Vol. 35, No. 5
Sustainability: A blueprint for wisdom
As the United Nations has evolved during the past six decades it has responded to an ever increasing string of international needs by continuously creating new areas of expertise. Decade by decade, departments, divisions, councils, agencies, commissions and subsidiary bodies have been established in response to global needs, each with its own mandate. Three examples are the Working Group on Children and Armed Conflict, established in 1996; the Intergovernmental Panel on Climate Change, established in 1988; and the World Food Program, established in 1961. Each of these bodies was formed as a response to a new historical situation of international proportions, beyond the capacity of individual governments to address with sufficient depth and scope.
While each UN entity fulfills an important function, the present period calls for cohesion; for the articulation of an idea that binds everything together; for defining the integrating force underpinning all of the UN aspirations and endeavors. Sustainability seems to be the concept that is emerging as corresponding to this charge. Sustainability is the capacity for maintaining life as it is currently known in its great diversity and productivity, in its potential for long-term maintenance of well being. Sustainability applies to the world of human proceedings and to the natural world on which all life depends.
The nemesis of sustainability is the dominant global economic system that tends to overexploit resources and does not account for resource depletion, ultimately diminishing well being for future generations of humanity, unjustly plunging more and more people into poverty, and contributing to the extinction of various species of life. In contrast, sustainability is about bringing justice and balance into human projects for economic and social welfare so that resources are not exploited beyond their capacity for restoring themselves, and hope in and for the future is not betrayed. Environmentalist and entrepreneur Paul Hawken describes it succinctly: “Sustainability is about stabilizing the currently disruptive relationship between earth’s two most complex systems—human culture and the living world.” (Blessed Unrest, Viking, 2007)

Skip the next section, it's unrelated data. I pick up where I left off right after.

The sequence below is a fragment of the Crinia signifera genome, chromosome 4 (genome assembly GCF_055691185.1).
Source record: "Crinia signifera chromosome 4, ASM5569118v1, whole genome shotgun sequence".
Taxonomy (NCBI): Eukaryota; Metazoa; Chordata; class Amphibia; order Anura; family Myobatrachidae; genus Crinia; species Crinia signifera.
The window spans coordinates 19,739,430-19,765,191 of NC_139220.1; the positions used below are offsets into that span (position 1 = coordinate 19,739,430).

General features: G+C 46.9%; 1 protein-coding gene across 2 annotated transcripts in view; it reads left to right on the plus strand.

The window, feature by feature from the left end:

In line with this thinking, UN Secretary General Ban Ki-moon recently created a High-Level Panel on Global Sustainability to address sustainability in a manner that embraces and integrates a wide range of interrelated issues. Following are the words of the Secretary General:
“The members of the panel include some of the world’s leading thinkers and policy makers from government, business and civil society. The panel will address the question of how to lift people out of poverty while respecting and preserving the climate and natural systems that sustain us. … The time for narrow agendas and narrow thinking is over. We need to promote low carbon growth and strengthen our resilience to the impacts of climate change. We need to address the interlinked global challenges of poverty, hunger, water, energy security and sanitation. In short, we need a blueprint for a more livable, prosperous, and sustainable future for all.
“I expect the panel not only to think big, but also to come up with practical answers that address the institutional and financial arrangements that will be needed to put such a new blueprint into practice.
“The Panel will report by the end of 2011, next year, in time to feed into key intergovernmental processes, including the UN Conference on Sustainable Development that will take place in Rio de Janeiro in 2012 and the annual conferences of the UN Framework Convention on Climate Change.”
In the 2009 Orbis book The Tao of Liberation, authors Mark Hathaway and Leonardo Boff demonstrate a profound understanding of sustainability as an integrative and transformative force. In the book’s prologue they lure the reader into their monumental work with the following paragraph: “We search for wisdom in the hope of finding insights that will enable humanity to move away from perceptions, ideas, habits, and systems that perpetuate injustice and destroy our planet’s capacity to sustain life. We do so in the hope of finding new ways of living that will allow the needs of all people to be equitably met in harmony with the needs and well being of the greater Earth community, and indeed the cosmos itself.”